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Max Levchin on how social networks can build good developer platforms January 30, 2008

Posted by jeremyliew in facebook, game design, platforms, social networks.
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Max has a good post on what levers a social network can pull to attract and incent a “well behaved” base of app developers to their platform. Summarizing (my words) he says:

1. Let app developers make money, get famous or learn something
2. Have consistent and fairly applied rules
3. Provide some guidelines for “winning” and be thoughtful about what they are (basically what metrics do you make available and how do you rank apps as people will compete to be on the top of these lists)
4. Offer meaningful distribution (ie be big, and open the viral channels so that apps can spread)
5. “Reward” good and well behaved app developers

Max is a smart guy and I agree with his thoughts. Facebook has done a decent job against this list (although the consistency has been variable). Read the whole thing.

As an aside, it looks like Max is doing a lot of reading about game design. I wonder if this means that Slide will be launching Facebook games shortly, to compete with SocialGN and Zynga?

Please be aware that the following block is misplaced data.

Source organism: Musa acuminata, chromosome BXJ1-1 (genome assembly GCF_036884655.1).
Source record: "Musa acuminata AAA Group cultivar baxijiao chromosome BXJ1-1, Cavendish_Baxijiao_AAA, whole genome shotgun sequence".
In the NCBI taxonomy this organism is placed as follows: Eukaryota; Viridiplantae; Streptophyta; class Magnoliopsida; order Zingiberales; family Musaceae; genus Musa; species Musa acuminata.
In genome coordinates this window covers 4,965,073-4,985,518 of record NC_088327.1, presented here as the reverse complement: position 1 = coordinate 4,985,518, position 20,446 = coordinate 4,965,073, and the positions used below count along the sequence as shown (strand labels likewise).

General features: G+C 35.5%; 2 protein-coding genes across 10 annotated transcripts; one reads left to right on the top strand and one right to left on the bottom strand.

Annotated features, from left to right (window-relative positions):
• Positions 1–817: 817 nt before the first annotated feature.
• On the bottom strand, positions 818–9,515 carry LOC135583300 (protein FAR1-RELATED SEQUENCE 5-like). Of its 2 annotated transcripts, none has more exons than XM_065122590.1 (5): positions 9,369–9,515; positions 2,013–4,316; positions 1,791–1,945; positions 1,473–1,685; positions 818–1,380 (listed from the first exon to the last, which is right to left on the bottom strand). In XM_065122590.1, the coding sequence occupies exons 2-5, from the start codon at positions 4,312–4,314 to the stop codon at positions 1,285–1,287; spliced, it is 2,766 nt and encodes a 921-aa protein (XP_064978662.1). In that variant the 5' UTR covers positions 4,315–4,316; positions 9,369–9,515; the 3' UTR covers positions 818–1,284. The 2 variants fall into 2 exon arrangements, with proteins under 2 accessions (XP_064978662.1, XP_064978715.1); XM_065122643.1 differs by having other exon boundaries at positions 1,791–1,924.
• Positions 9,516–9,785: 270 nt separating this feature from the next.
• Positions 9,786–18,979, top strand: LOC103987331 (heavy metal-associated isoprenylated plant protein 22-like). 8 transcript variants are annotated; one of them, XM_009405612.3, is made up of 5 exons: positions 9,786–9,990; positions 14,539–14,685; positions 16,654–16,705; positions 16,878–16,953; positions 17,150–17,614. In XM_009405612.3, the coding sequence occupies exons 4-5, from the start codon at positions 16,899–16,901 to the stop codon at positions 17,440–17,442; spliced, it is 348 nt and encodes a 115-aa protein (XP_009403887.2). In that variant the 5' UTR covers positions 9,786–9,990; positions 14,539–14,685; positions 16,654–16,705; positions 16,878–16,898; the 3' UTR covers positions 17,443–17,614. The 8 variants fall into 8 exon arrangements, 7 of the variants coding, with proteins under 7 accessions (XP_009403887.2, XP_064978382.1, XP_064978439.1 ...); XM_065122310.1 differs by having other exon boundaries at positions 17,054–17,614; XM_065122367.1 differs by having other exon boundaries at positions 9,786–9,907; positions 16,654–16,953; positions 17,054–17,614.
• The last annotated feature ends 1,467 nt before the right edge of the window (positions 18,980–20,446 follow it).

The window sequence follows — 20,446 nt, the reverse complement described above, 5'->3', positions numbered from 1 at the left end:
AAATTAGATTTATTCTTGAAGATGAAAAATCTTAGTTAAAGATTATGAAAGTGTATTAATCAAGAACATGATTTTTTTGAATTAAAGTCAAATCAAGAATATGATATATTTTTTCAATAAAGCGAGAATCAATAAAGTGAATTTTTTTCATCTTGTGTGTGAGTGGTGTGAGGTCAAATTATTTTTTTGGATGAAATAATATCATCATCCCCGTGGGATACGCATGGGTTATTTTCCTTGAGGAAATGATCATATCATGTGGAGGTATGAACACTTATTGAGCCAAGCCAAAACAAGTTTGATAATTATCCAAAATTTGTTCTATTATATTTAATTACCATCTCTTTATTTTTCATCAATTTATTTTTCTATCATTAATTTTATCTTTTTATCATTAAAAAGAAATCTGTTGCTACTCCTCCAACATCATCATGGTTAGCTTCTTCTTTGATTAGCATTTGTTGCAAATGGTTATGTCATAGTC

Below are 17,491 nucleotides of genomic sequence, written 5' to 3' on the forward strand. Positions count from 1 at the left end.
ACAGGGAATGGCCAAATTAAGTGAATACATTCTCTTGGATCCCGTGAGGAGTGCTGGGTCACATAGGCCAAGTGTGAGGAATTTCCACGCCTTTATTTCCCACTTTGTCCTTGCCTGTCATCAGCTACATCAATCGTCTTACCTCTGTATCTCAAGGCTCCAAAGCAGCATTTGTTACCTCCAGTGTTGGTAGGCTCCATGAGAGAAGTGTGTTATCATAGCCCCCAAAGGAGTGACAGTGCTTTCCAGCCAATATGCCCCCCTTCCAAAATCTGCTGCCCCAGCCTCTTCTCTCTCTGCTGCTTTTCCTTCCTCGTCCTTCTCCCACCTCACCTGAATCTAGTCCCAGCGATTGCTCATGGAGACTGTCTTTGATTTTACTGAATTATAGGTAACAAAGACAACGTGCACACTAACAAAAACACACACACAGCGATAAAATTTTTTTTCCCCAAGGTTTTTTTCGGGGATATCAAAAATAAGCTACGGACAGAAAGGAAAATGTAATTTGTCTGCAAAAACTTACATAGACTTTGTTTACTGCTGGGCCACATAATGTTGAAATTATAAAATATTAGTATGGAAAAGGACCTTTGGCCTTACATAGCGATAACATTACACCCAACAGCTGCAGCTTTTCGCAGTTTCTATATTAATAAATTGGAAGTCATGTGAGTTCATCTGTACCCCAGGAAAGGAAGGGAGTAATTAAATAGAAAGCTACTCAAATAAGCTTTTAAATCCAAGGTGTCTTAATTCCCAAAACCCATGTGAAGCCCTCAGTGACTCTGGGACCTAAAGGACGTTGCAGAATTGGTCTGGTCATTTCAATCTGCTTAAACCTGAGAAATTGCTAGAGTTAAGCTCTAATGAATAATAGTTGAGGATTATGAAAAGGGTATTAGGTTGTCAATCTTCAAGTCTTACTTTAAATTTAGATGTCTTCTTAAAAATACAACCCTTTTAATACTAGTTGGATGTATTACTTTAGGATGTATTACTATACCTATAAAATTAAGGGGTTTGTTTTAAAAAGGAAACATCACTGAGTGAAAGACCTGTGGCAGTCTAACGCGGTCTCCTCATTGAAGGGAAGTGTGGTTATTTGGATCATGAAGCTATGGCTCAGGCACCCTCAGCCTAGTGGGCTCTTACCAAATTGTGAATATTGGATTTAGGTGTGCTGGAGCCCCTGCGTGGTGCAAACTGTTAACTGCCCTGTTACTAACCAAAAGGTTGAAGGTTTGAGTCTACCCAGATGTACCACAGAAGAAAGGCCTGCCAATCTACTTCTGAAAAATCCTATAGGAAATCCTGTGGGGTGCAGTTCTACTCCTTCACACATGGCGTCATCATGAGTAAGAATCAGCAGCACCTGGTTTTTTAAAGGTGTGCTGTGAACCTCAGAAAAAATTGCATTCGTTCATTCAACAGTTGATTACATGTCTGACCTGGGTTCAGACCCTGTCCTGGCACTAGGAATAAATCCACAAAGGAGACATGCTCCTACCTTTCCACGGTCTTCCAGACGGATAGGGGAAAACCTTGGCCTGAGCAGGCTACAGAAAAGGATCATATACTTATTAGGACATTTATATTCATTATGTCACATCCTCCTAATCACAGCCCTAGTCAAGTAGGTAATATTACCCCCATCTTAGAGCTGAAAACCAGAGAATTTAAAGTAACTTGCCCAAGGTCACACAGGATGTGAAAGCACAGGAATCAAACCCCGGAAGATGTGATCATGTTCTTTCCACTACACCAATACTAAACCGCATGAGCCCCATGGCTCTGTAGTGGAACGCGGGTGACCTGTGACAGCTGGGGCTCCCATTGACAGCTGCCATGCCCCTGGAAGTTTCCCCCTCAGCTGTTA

High prices can increase perception of value January 29, 2008

Posted by jeremyliew in digital goods, framing, signalling, virtual goods.
7 comments

A recent study by Stanford and Caltech found that increasing the perceived price of a bottle of wine increased the ACTUAL and perceived enjoyment that tasters derived from drinking the wine:

According to researchers at the Stanford Graduate School of Business and the California Institute of Technology, if a person is told he or she is tasting two different wines—and that one costs $5 and the other $45 when they are, in fact, the same wine—the part of the brain that experiences pleasure will become more active when the drinker thinks he or she is enjoying the more expensive vintage…

The study

The researchers recruited 11 male Caltech graduate students who said they liked and occasionally drank red wine. The subjects were told that they would be trying five different Cabernet Sauvignons, identified by price, to study the effect of sampling time on flavor. In fact, only three wines were used—two were given twice. The first wine was identified by its real bottle price of $5 and by a fake $45 price tag. The second wine was marked with its actual $90 price and by a fictitious $10 tag. The third wine, which was used to distract the participants, was marked with its correct $35 price. A tasteless water was also given in between wine samples to rinse the subjects’ mouths. The wines were given in random order, and the students were asked to focus on flavor and how much they enjoyed each sample.

Results

The participants said they could taste five different wines, even though there were only three, and added that the wines identified as more expensive tasted better. The researchers found that an increase in the perceived price of a wine did lead to increased activity in the mOFC because of an associated increase in taste expectation.